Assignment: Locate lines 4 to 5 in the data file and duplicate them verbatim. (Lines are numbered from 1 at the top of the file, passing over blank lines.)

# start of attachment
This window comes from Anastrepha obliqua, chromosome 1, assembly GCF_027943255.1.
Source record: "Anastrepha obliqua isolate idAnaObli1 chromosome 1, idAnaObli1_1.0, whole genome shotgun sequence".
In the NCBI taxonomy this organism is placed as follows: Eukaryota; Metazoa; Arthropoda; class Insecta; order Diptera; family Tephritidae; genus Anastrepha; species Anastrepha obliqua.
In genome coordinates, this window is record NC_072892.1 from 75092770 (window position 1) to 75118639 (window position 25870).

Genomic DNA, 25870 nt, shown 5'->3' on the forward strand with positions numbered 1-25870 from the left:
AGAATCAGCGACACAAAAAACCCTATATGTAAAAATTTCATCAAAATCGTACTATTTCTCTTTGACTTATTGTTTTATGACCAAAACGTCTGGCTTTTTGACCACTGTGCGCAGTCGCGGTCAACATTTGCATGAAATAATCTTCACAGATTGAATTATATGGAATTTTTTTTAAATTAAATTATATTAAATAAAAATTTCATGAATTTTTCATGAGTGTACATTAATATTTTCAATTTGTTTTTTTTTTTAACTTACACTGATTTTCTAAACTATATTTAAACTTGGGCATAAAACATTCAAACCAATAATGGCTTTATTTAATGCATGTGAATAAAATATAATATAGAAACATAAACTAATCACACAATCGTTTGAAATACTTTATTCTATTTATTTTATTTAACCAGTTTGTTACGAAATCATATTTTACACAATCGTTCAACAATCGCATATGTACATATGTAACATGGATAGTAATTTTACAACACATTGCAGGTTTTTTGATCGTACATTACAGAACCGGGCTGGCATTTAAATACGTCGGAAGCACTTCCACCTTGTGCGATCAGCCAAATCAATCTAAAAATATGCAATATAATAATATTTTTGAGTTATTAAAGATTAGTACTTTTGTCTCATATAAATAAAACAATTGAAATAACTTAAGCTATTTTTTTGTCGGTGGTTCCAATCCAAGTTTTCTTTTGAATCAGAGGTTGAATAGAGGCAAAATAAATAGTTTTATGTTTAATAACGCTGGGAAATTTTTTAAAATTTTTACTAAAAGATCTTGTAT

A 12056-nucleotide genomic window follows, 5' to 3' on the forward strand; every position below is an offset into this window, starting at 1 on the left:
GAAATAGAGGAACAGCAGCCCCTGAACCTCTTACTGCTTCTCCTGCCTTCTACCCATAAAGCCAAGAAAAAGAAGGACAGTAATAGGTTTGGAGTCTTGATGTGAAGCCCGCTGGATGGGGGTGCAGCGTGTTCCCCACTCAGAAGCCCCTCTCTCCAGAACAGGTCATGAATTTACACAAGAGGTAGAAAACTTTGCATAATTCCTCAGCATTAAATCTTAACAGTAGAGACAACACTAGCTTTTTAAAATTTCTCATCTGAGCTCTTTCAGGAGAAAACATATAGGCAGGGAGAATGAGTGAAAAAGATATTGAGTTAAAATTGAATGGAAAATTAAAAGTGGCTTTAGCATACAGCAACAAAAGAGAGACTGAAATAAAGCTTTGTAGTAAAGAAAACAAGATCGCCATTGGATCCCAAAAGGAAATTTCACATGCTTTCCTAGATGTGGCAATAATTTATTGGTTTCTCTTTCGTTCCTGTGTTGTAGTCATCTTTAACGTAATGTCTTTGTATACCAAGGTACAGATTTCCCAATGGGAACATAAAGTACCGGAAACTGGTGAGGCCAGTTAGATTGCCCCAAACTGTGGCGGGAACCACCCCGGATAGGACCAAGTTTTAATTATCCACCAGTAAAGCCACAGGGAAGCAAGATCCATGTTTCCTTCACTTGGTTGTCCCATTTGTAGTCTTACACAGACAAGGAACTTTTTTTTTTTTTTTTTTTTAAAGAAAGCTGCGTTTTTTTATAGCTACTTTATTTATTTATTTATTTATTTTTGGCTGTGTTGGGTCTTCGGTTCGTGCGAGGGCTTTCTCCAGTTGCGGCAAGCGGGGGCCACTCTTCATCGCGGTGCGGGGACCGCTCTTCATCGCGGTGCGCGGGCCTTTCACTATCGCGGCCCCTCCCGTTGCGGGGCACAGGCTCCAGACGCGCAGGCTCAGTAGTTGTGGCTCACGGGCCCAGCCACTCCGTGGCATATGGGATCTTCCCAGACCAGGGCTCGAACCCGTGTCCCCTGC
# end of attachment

In genome coordinates, this window is record NC_072892.1 from 75092770 (window position 1) to 75118639 (window position 25870).

Genomic DNA, 25870 nt, shown 5'->3' on the forward strand with positions numbered 1-25870 from the left: